Sinn Fein calls for investment plan
Sinn Fein has called for a 13 billion euro investment boost to jobs and infrastructure as an alternative to accepting the European fiscal treaty.
As new French president Francois Hollande met German chancellor Angela Merkel to discuss a growth stimulus to be stitched into the agreement, Donegal South-West TD Pearse Doherty claimed that Ireland should act alone.
He said the Government, which is pushing for a "Yes" vote in the May 31 referendum, cannot promote both austerity and growth.
"We cannot get out of the mess that this country's in, we need to invest in jobs," said Mr Doherty. "We don't have to wait for a magic solution from Europe, we can do this here and now."
Mr Doherty and TDs Mary Lou McDonald and Peadar Toibin called for the Government to invest in a three-year stimulus package. They said money could be sourced from the National Pension Reserve Fund, the European Investment Bank and an investment from the private pension sector.
"The choice is austerity or investment in jobs," said Mr Toibin. Their proposed package includes measures to create around 130,000 jobs over the next three years. One such measure suggested was retrofitting homes.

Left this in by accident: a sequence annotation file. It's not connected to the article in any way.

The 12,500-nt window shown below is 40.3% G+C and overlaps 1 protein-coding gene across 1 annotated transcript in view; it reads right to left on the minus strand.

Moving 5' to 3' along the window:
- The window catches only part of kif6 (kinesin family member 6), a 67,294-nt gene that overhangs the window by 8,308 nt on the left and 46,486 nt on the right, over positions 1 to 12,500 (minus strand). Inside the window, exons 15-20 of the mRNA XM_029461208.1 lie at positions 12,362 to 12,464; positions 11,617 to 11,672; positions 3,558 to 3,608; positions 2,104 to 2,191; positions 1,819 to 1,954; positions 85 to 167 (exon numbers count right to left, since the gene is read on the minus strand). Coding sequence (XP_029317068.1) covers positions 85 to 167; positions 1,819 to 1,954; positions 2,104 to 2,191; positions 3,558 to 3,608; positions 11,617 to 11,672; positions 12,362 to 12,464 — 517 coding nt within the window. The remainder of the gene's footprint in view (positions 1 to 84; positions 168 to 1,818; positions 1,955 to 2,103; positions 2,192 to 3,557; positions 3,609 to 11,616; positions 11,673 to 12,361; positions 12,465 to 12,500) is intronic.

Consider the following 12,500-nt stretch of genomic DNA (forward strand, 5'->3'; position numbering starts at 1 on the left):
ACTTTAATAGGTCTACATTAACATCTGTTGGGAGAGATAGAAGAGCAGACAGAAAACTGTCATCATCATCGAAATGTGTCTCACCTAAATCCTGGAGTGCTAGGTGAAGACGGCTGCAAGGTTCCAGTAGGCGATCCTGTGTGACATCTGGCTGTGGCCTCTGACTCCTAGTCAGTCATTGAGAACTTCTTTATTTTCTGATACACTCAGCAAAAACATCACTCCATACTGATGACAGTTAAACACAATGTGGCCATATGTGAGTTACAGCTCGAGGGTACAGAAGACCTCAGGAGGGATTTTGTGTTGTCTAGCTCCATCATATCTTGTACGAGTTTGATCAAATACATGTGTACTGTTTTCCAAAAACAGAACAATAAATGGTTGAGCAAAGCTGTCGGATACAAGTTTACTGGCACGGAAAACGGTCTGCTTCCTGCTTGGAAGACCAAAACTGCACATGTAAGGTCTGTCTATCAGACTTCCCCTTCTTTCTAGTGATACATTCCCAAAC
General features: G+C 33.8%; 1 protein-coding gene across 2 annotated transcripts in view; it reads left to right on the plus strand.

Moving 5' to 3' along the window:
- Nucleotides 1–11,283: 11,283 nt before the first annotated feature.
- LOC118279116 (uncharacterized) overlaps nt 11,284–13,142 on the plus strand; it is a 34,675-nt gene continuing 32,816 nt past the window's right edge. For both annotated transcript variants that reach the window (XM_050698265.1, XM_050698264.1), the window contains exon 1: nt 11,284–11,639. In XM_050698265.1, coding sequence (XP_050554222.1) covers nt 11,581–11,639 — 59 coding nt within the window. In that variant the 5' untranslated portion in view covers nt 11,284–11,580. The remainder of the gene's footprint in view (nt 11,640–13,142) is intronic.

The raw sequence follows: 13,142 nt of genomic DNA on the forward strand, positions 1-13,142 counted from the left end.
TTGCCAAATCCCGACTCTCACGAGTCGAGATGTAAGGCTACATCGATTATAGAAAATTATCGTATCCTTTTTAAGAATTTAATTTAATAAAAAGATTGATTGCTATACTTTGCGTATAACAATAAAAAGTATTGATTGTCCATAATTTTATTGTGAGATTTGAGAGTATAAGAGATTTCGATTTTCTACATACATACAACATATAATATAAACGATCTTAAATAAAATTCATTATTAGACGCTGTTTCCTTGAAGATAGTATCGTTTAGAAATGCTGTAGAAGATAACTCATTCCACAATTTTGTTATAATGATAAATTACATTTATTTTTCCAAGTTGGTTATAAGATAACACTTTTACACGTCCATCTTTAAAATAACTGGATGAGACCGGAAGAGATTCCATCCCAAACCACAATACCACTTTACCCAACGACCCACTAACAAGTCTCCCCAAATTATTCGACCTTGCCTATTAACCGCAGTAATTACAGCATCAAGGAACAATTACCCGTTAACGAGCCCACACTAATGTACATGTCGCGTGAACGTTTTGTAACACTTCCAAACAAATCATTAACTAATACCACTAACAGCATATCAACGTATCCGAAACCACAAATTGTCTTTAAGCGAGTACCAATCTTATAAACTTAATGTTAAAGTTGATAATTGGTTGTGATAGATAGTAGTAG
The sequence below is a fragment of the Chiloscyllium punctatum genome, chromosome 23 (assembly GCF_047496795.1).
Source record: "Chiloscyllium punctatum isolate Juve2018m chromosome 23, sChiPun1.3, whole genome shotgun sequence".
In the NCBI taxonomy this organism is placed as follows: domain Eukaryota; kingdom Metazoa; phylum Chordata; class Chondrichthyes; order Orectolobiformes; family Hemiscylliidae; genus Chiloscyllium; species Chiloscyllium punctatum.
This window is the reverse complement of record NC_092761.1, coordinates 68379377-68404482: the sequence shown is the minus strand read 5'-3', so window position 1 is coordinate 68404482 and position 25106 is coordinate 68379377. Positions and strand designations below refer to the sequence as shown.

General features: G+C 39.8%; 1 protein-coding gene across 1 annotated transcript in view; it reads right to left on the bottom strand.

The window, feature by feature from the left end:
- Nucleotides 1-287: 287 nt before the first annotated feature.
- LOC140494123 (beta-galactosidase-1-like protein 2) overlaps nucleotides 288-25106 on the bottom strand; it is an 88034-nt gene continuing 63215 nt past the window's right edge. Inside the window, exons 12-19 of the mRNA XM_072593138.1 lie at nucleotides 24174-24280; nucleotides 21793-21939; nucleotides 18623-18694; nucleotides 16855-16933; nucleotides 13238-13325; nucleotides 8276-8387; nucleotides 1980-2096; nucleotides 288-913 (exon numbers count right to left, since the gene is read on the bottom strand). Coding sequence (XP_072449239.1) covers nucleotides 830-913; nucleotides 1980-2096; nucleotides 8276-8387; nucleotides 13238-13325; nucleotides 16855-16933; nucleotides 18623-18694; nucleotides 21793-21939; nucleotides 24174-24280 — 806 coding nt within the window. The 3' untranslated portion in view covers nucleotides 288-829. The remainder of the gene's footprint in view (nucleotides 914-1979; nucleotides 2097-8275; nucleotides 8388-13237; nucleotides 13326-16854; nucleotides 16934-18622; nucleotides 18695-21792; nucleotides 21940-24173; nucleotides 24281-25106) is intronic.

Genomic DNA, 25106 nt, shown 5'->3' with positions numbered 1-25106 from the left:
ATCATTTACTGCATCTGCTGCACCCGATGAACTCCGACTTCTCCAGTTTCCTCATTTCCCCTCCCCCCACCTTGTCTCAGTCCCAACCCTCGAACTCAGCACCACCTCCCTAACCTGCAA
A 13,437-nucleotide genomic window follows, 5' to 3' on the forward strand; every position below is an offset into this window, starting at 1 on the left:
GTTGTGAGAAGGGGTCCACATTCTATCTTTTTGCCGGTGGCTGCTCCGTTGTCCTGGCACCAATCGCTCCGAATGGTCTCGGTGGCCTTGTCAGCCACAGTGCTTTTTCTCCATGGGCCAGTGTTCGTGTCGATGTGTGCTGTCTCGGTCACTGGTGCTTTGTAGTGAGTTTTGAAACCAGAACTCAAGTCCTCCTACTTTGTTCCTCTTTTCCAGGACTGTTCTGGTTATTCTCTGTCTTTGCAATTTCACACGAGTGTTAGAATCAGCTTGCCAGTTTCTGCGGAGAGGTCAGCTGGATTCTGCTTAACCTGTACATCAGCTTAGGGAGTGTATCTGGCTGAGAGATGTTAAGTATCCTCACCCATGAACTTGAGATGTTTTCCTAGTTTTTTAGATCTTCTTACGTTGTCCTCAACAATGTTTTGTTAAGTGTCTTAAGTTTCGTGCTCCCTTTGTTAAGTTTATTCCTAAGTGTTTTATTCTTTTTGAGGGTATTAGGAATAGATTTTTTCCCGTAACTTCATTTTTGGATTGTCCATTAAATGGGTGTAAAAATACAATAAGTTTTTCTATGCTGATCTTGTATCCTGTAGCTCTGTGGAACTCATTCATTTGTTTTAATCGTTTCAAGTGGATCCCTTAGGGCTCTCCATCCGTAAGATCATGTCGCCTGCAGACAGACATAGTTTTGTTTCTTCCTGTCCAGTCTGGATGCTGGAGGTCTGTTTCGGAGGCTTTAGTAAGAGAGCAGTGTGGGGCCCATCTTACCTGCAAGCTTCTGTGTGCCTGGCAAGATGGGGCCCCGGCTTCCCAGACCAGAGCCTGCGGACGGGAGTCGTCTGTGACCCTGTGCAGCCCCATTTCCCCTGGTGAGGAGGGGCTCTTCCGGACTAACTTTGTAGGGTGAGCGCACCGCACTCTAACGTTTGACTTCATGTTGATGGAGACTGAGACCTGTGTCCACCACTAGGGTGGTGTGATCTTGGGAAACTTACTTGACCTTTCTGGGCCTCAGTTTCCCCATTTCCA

Mr Toibin said the 13 billion euro boost could save around 800 million euro a year in social welfare while a 600 million euro job retention fund could keep up to 96,000 people in their jobs for a year.
Earlier, Eamon Gilmore made yet another appeal for the public to vote "Yes" in the referendum on the fiscal treaty. As Mr Hollande was being sworn into office in Paris, the Tanaiste insisted that adding growth measures to the text of the deal would be top of the agenda at the next European summit on May 23.
The new French president warned during his election campaign that he would not ratify the treaty unless it was revised to include a jobs and growth plan.
As it stands, the deal aims to impose stricter budgetary rules on member states and drive down deficits. It also includes measures to punish countries that fail to stick to European rules. Mr Hollande's ultimatum coupled with resistance to the treaty in the German parliament has increased uncertainty.